What’s more, the GDPR is far reaching. Unlike the Data Protection Directive that it replaces, the GDPR applies not only to all businesses that operate in the current 28 EU member countries, but also to all companies that process personal data of EU citizens or work with information relating to EU citizens when providing goods or services. Put simply, any company that has even one EU-based employee or job applicant, and processes (i.e., collects, uses, transfers, or electronically stores) personal data of this citizen will need to comply. Even Great Britain, which is set to leave the EU by 2019 isn’t immune.
Indeed, GDPR could be a huge undertaking for some companies. The sheer scale, breadth and reach of the regulation will no doubt require organizations around the globe to adopt new technologies and processes to help manage the changes. And while software alone will not solve GDPR compliance, modern information management solutions can make the process faster and easier, especially for HR departments that manage the personal data for employees, recruits, and applicants.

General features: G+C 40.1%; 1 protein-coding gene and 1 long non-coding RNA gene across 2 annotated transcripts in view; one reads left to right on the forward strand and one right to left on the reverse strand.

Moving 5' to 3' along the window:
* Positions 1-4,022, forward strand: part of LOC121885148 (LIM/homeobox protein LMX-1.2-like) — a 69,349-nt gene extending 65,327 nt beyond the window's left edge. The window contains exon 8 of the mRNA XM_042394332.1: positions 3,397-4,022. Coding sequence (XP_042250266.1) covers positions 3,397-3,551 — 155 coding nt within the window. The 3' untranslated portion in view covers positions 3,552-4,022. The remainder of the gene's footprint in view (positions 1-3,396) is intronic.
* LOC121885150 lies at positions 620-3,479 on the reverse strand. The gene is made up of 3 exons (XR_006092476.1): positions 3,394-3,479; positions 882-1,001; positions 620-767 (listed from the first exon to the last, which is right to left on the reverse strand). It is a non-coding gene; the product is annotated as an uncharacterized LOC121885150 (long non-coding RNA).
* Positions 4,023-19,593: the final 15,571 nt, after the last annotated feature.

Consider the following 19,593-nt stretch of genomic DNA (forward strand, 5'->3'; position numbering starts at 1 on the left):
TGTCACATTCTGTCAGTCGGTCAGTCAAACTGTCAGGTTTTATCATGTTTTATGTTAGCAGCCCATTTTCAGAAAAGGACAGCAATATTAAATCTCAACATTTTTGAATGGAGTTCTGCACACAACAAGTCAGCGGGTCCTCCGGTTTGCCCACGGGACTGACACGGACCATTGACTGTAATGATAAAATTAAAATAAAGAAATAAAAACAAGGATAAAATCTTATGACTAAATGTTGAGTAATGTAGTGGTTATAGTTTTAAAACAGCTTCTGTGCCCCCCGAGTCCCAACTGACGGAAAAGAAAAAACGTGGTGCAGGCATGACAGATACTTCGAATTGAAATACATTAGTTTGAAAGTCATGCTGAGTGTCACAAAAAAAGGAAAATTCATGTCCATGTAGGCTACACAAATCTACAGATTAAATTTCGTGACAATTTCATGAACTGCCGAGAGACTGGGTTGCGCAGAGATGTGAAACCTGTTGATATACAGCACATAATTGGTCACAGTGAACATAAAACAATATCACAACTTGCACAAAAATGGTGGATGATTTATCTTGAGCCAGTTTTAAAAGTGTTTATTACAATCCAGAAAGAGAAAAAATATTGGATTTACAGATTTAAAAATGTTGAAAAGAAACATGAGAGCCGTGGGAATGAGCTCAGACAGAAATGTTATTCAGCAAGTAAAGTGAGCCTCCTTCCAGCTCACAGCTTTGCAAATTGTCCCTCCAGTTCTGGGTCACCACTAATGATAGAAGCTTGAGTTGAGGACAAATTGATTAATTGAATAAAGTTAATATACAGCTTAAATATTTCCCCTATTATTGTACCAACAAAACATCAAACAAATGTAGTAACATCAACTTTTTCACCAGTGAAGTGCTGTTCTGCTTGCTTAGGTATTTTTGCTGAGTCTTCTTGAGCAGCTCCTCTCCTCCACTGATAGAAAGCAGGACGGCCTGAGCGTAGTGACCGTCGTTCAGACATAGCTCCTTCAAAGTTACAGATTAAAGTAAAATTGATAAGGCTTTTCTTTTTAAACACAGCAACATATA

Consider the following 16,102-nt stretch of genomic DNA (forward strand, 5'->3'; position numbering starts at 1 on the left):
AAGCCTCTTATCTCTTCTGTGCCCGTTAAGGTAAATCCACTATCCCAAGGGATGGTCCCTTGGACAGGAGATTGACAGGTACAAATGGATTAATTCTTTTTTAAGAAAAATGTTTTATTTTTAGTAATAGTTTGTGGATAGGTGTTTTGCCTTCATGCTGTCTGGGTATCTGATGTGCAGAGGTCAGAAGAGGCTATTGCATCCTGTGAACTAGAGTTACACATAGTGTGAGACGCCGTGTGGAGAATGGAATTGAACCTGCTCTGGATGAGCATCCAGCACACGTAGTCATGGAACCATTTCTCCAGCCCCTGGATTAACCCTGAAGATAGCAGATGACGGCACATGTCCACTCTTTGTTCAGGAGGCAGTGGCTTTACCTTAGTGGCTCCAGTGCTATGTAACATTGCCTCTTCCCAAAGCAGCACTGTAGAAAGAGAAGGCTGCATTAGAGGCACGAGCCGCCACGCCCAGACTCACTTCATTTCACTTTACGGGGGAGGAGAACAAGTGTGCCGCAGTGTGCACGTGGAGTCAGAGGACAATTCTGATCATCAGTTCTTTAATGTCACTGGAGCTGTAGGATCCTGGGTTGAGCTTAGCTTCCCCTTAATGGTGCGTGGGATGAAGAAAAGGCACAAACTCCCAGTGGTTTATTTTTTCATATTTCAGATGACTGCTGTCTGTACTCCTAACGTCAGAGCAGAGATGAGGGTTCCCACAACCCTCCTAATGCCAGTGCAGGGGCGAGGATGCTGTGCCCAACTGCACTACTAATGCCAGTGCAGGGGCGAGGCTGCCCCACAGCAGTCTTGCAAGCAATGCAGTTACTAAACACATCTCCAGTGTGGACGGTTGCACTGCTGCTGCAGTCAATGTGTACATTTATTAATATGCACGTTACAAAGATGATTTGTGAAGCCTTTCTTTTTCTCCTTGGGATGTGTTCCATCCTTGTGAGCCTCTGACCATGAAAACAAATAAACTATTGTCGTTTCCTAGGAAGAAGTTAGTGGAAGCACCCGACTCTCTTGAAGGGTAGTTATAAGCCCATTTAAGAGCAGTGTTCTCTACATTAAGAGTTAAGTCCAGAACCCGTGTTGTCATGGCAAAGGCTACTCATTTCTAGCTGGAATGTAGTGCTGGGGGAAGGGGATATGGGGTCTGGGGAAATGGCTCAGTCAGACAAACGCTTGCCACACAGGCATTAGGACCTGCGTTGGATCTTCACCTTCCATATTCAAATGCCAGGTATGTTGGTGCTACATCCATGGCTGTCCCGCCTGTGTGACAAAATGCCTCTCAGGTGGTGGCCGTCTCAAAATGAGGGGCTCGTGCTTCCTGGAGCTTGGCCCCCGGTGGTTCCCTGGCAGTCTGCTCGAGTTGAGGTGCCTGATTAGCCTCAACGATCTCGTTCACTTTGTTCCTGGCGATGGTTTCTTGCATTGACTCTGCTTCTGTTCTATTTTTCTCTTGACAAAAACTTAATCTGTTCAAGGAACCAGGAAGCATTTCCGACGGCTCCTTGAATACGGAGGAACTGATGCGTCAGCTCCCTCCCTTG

Information Management: A Practical Starting Point
To avoid penalties under GDPR, organizations will need to implement new policies and procedures that help ensure personal information collected from EU citizens is protected according to new rules set by the regulation. For example, many organizations today ask applicants to enter their contact information via an online form when applying for a job with their company.
One of the most important ways an information management solution can be utilized to adhere to GDPR requirements is by identifying personal information and then automating the enforcement of rules for how personal data is managed, protected with access control lists, encrypted, and disposed. This can help mitigate the risk of a potential data breaches by establishing parameters that ensure all personal data is protected while also providing an audit trial of all personal information in case of an audit.